The OTI 120 featured an easily accessible pump cavity, a 3 x 1/4-in. rod, 0.5-J output energy, an iris diaphragm on the output bezel and threads on the front end for a microscope objective. The rod holder in this laser, however, is made for a rod of smaller diameter, which I don’t have. There is a bump in the glass rod positioner, which also indicates the use of a smaller-diameter rod.

The elliptical pump cavity is polished aluminum and comes apart with four screws. The lamp is linear and held by ceramic holders. There is plenty of room inside the head for mirror mounts, but this laser apparently had its reflectors on the rod ends. I love the vintage trigger that’s permanently attached! The face of the power supply has taken a beating sometime in its past and looks like it’s been hammered back into place. Otherwise, the components inside look good and clean.

The continuous wave

The first commercial CW laser was the PerkinElmer/Spectra-Physics Model 100 HeNe laser. It was first offered in March 1962 and had an IR output wavelength. Spectra-Physics had been formed to produce lasers seven months earlier; its first 75 sold (ending in June 1963) also carried the PerkinElmer name on the badge.8

The first commercial CW laser with a visible output was the PerkinElmer/Spectra-Physics Model 110 HeNe, one of which is shown in Figure 4, as displayed in the Laserfest exhibit at Photonics West earlier this year. This one is missing its cylindrical end covers and rubber boots. The Brewster windows are big compared with the tube diameter, making them look like puppies’ feet. It was radio-frequency-excited, so there are antenna wires along the tube, and it has an in-line start button and a radio-frequency-level knob.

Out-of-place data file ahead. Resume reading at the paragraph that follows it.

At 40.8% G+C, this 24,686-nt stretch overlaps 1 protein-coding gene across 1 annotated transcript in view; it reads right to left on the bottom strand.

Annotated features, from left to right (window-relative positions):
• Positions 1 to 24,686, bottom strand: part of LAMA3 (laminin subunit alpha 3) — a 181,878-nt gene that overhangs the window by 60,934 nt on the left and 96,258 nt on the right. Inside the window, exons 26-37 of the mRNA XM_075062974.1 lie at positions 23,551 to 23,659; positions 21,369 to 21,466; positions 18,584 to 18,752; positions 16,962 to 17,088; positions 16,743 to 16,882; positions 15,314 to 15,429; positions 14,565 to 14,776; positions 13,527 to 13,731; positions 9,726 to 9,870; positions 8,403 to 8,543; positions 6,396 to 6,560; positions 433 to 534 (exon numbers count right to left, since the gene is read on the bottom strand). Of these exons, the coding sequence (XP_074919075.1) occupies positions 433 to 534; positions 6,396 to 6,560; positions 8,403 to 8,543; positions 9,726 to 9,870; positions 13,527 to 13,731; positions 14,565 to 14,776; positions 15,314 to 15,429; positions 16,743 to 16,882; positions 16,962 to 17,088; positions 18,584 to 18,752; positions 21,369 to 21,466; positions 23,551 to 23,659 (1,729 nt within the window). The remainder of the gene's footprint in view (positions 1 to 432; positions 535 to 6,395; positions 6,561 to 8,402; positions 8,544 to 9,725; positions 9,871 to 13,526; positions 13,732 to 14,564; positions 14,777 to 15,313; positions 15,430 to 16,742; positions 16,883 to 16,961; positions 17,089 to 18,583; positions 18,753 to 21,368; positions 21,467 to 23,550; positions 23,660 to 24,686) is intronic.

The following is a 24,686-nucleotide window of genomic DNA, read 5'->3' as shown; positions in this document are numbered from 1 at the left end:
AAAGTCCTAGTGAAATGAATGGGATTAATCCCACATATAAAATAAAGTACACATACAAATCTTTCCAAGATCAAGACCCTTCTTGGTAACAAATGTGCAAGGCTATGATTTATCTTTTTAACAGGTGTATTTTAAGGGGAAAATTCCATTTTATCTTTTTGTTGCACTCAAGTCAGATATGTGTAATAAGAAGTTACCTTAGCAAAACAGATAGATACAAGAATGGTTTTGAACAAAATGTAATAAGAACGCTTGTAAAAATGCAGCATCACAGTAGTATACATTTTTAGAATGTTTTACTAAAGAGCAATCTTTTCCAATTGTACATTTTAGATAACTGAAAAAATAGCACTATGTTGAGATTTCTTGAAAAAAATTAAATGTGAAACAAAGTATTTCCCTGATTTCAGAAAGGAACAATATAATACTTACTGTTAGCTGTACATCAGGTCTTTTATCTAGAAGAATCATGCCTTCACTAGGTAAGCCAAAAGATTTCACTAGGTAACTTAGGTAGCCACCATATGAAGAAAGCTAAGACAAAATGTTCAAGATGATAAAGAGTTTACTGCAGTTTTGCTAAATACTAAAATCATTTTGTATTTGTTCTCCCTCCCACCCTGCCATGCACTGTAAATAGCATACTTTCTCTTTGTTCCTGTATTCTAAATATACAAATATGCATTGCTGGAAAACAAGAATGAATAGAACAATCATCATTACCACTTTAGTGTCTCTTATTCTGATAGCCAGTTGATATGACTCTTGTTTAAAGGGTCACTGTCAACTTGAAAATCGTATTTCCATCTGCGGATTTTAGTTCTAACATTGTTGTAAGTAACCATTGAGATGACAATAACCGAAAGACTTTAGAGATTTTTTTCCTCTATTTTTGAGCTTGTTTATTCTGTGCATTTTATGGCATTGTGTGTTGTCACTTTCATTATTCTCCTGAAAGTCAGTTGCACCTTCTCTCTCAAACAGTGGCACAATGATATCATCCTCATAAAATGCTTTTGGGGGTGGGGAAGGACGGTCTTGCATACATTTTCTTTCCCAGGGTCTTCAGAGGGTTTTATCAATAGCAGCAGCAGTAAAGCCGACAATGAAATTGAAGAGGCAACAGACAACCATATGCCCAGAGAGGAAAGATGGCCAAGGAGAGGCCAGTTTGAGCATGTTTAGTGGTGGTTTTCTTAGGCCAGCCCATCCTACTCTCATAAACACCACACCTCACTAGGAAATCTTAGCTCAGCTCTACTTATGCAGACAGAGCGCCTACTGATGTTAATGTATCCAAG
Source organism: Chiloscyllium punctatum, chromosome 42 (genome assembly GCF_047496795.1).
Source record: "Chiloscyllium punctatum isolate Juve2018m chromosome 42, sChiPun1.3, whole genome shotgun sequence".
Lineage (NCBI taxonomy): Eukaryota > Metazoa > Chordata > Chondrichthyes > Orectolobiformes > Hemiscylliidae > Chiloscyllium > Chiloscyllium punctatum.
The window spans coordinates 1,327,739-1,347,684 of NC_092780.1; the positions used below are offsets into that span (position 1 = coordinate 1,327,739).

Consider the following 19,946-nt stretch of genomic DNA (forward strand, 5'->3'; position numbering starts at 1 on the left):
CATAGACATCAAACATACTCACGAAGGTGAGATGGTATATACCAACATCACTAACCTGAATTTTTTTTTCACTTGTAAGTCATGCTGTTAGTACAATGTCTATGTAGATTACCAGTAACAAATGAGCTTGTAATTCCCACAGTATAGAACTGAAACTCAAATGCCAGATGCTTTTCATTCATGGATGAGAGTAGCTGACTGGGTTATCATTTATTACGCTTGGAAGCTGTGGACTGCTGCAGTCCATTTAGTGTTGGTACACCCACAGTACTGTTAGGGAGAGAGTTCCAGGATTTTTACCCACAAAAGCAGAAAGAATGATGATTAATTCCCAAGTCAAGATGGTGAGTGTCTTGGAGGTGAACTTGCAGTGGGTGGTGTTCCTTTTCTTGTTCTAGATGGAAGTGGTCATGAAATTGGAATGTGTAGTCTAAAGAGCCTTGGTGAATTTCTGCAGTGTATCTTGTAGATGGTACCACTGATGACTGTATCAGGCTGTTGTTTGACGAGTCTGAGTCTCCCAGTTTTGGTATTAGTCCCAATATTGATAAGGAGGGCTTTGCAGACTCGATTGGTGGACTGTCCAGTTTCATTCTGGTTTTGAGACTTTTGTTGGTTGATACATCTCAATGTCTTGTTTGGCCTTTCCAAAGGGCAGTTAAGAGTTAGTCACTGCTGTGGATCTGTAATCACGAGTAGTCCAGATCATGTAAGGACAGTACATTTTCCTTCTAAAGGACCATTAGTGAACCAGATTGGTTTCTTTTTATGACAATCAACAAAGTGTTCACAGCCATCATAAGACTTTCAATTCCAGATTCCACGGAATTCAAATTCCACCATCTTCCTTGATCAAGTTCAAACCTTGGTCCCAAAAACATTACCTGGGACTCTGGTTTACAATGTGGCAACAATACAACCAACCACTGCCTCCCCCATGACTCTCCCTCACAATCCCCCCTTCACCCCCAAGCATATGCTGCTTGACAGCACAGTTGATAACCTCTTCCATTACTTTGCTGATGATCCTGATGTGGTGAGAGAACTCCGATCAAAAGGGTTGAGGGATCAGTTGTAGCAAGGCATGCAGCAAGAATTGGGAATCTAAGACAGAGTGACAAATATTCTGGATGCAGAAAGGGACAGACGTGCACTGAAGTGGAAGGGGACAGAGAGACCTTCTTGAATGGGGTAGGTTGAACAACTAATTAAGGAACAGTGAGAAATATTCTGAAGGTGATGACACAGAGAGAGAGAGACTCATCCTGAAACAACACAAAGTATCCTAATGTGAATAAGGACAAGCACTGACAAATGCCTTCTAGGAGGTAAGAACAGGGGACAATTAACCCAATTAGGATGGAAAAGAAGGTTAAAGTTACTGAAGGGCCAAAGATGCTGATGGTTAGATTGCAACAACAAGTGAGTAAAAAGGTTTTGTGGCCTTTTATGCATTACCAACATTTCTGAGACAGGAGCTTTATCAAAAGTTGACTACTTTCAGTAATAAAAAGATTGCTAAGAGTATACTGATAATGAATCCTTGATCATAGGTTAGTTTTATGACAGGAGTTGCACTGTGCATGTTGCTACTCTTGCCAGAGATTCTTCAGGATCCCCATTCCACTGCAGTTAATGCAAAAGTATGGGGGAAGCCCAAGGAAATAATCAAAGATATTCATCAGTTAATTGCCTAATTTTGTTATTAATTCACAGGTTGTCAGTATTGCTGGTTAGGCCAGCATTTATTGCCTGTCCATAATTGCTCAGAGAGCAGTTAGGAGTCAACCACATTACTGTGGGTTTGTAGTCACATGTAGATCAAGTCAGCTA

Figure 4. The 1963 PerkinElmer/Spectra-Physics Model 111 HeNe laser head was one of the first 75 commercial CW lasers sold.

The gentleman I bought it from a few years ago got it from his friend around 1970; the friend got it in a surplus sale from the University of Houston. It had long ago lost its gas, so he installed a gas fill valve onto the ballast tank. The valve extended to the right of the tank from the tip-off and curved forward to a valve mounted on the base of the head. This required moving the right side support for the head covers to the outside of the center section and drilling a hole in the face of the central cover. I’ve had the gas fill valve removed and put the cover hardware back to its original configuration.

It was the 3-mW beam from a Model 110 that Leith and Upatnieks borrowed from Vander Lugt on Christmas Eve in 1962 to make the first hologram ever with laser light, of 2-D imagery. In March 1963, they bought a laser for their own lab: the larger PerkinElmer/Spectra-Physics Model 111 (also seen in Figure 4).9 This laser had a 10-mW output, giving the team the power necessary to eventually make the first holograms of 3-D imagery with diffuse illumination near the end of that year.

I got the Model 111 laser head in the early 1980s from a Silicon Valley Dumpster diver who needed cash to get out of jail. I knew it was old and loved the fact that the cover and badge were so clean and the number was 111. The getter is gone, the high reflector is missing, and I don’t have the power supply, but the tube is intact.